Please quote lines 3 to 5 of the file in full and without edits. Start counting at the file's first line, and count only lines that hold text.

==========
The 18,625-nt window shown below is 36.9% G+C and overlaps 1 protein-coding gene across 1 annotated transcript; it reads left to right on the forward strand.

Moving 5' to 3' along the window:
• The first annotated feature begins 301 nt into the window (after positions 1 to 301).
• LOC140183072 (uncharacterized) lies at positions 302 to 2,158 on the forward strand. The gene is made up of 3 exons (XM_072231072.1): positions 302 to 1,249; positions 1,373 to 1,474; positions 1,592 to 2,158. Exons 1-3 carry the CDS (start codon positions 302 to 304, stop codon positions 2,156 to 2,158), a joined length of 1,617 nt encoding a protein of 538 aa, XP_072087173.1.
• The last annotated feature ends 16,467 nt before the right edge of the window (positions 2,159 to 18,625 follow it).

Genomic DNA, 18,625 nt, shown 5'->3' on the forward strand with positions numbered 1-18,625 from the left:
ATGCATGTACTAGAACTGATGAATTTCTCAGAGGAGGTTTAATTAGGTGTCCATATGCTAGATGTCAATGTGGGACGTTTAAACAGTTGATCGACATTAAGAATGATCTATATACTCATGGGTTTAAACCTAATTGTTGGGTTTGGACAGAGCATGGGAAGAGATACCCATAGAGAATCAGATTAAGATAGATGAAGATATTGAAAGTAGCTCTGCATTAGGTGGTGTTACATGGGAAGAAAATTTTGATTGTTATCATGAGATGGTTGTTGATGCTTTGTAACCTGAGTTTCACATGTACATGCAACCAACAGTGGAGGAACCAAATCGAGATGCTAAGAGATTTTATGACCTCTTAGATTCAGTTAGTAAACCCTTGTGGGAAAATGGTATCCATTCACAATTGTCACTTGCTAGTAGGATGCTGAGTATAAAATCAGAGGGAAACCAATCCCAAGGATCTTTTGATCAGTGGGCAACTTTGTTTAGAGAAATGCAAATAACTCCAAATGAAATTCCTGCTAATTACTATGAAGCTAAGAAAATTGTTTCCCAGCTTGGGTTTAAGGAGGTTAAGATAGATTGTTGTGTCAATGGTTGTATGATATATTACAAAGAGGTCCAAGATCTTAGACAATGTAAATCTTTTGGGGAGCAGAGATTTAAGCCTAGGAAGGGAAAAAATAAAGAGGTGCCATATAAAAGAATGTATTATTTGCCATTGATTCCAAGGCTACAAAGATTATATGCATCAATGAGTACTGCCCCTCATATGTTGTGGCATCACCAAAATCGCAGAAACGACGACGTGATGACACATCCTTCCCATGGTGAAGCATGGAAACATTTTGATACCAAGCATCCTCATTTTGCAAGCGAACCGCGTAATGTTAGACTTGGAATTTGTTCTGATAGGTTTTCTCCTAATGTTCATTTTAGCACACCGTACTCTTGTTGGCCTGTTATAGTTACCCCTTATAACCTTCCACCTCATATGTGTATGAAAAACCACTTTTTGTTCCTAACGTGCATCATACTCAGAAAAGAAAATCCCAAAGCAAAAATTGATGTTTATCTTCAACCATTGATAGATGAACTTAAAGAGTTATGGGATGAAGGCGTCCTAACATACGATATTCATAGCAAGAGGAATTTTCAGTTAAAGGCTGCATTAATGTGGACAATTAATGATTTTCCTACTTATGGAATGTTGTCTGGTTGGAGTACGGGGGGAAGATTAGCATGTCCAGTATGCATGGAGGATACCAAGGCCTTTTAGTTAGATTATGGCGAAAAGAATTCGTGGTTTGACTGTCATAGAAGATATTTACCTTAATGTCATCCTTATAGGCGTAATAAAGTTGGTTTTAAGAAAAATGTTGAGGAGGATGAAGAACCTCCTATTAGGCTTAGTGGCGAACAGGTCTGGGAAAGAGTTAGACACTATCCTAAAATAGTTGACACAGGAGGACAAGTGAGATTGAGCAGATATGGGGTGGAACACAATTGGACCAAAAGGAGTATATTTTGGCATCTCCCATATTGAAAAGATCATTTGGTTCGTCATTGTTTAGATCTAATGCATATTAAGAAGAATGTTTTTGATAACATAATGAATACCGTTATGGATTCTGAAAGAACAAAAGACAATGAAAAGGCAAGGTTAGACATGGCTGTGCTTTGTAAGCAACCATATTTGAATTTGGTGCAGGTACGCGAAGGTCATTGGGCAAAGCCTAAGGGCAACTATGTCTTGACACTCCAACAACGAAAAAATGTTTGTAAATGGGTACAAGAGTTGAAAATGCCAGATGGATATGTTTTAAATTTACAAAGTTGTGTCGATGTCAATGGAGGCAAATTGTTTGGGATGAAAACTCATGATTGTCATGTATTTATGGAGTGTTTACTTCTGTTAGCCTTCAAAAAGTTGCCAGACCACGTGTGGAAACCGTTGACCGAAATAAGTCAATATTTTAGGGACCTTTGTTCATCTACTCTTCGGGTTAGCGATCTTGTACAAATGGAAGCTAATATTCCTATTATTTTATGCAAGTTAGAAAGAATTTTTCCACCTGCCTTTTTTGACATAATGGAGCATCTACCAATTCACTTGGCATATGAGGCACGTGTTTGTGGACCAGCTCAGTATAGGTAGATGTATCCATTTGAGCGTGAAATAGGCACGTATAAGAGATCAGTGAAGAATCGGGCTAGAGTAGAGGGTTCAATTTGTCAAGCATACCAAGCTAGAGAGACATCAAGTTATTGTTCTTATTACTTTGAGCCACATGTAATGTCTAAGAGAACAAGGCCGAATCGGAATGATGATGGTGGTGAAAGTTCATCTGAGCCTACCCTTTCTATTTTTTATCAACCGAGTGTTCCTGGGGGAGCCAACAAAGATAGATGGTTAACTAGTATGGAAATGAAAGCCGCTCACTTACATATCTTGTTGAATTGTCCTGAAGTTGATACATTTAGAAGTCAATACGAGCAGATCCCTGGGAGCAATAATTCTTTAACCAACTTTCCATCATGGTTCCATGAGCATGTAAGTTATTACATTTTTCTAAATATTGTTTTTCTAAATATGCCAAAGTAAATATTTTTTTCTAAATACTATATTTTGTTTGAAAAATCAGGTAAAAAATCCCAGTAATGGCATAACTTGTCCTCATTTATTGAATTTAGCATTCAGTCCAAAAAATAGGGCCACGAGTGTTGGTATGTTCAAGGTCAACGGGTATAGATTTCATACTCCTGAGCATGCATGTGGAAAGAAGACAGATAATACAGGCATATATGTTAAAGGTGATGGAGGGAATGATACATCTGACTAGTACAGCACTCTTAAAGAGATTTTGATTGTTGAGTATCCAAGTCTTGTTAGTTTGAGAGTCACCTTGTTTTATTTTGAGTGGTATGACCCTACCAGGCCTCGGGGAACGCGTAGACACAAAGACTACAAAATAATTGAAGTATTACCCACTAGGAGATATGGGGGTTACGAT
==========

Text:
• The first annotated feature begins 301 nt into the window (after positions 1 to 301).
• LOC140183072 (uncharacterized) lies at positions 302 to 2,158 on the forward strand. The gene is made up of 3 exons (XM_072231072.1): positions 302 to 1,249; positions 1,373 to 1,474; positions 1,592 to 2,158. Exons 1-3 carry the CDS (start codon positions 302 to 304, stop codon positions 2,156 to 2,158), a joined length of 1,617 nt encoding a protein of 538 aa, XP_072087173.1.
• The last annotated feature ends 16,467 nt before the right edge of the window (positions 2,159 to 18,625 follow it).